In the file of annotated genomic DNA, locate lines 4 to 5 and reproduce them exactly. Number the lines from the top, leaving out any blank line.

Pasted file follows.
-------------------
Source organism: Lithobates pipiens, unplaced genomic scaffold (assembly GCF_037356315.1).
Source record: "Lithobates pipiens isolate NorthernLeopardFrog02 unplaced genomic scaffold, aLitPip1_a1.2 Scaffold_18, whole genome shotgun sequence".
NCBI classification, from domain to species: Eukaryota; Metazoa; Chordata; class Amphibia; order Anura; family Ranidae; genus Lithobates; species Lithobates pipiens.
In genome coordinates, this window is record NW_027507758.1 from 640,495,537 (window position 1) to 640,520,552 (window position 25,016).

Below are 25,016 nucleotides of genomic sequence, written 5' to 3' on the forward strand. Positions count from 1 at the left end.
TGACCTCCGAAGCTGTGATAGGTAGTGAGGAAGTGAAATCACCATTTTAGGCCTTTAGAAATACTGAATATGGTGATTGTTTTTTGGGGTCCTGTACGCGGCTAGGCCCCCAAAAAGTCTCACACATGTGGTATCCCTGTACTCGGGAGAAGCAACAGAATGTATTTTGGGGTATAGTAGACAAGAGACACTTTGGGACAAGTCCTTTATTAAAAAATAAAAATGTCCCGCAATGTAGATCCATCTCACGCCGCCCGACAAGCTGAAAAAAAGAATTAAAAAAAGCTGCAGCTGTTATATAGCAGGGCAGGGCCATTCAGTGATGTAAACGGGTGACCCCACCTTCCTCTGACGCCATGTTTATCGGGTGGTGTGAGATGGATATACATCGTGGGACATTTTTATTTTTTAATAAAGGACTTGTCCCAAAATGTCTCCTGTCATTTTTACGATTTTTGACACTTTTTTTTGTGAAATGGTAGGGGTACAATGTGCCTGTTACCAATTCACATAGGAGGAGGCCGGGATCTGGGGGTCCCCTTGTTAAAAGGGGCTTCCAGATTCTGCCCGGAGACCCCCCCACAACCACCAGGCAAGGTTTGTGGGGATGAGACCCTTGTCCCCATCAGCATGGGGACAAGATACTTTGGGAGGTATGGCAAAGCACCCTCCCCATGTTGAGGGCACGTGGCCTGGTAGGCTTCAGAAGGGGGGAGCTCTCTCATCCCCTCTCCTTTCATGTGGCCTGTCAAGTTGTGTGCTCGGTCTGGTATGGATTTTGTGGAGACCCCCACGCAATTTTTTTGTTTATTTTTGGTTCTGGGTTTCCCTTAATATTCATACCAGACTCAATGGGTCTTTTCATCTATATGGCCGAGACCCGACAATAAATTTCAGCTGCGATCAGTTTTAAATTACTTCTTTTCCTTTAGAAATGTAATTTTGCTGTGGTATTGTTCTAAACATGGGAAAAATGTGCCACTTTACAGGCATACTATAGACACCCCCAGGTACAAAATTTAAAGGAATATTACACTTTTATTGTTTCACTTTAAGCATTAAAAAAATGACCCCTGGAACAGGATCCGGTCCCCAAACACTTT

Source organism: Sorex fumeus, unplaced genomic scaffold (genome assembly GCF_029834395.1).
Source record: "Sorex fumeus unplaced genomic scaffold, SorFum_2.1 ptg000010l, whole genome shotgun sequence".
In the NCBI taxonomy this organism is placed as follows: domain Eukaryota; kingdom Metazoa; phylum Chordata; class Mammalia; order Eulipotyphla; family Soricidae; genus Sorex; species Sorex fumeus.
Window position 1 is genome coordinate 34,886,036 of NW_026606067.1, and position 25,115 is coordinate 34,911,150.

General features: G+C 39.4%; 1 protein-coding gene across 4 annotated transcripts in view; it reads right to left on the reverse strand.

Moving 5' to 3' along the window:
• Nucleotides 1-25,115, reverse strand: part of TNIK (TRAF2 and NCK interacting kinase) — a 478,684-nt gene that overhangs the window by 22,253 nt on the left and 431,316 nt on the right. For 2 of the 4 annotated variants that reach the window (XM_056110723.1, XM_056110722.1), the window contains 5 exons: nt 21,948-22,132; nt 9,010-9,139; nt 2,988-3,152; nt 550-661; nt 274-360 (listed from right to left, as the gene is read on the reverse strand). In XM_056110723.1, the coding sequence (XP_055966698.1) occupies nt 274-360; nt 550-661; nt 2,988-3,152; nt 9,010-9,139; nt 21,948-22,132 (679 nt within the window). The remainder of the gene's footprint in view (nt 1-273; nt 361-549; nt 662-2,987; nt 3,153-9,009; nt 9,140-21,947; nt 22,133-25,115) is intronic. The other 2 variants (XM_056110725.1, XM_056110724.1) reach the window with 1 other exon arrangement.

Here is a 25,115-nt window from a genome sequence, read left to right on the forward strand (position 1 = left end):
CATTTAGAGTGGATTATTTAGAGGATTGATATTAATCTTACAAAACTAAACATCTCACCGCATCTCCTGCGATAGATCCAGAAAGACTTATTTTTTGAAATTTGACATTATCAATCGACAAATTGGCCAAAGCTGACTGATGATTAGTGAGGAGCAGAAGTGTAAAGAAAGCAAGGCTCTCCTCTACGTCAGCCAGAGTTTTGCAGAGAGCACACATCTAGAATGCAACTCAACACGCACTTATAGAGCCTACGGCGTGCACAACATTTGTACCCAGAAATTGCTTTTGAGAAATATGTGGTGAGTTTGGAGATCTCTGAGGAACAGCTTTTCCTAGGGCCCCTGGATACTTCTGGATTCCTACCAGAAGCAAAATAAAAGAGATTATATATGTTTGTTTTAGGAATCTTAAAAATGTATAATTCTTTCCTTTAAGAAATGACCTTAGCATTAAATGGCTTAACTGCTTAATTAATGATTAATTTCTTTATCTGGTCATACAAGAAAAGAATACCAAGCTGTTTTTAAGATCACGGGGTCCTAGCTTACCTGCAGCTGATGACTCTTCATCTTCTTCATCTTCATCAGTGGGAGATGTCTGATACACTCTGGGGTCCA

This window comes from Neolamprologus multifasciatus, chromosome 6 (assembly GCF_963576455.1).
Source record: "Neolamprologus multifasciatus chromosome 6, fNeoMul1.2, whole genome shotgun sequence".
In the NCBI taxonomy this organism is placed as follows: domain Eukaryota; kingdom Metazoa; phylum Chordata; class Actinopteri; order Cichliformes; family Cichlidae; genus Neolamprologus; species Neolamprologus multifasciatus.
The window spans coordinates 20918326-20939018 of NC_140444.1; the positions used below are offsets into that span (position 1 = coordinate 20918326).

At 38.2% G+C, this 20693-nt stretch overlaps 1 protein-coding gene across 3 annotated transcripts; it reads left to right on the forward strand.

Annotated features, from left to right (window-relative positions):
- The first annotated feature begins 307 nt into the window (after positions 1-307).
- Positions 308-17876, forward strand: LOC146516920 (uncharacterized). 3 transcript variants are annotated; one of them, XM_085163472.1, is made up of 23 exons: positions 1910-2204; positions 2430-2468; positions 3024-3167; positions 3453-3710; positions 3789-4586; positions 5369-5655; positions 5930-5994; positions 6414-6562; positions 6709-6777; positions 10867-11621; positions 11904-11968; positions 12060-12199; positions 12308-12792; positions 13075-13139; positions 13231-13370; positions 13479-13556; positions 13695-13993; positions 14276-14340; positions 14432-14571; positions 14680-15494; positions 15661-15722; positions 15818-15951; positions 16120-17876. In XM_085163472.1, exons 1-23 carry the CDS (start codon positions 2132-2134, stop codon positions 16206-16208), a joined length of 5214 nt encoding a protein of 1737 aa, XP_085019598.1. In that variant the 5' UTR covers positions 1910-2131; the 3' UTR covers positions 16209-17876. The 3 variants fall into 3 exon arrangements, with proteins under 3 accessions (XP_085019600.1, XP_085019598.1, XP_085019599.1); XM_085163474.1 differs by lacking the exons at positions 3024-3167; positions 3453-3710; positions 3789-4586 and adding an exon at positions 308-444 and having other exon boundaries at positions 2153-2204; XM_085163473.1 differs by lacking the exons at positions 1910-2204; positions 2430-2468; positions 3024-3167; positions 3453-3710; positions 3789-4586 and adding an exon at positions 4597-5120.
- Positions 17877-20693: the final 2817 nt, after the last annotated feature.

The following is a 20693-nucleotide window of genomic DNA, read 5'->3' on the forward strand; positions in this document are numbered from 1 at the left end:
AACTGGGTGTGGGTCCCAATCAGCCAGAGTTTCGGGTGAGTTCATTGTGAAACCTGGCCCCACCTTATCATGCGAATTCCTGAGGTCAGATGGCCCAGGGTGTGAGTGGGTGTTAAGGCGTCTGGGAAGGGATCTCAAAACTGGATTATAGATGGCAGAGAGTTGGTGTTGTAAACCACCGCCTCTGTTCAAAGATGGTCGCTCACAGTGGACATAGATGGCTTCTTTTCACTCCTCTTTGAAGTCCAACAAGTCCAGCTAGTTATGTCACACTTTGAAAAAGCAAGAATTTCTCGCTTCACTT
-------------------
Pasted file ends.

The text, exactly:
In genome coordinates, this window is record NW_027507758.1 from 640,495,537 (window position 1) to 640,520,552 (window position 25,016).

Below are 25,016 nucleotides of genomic sequence, written 5' to 3' on the forward strand. Positions count from 1 at the left end.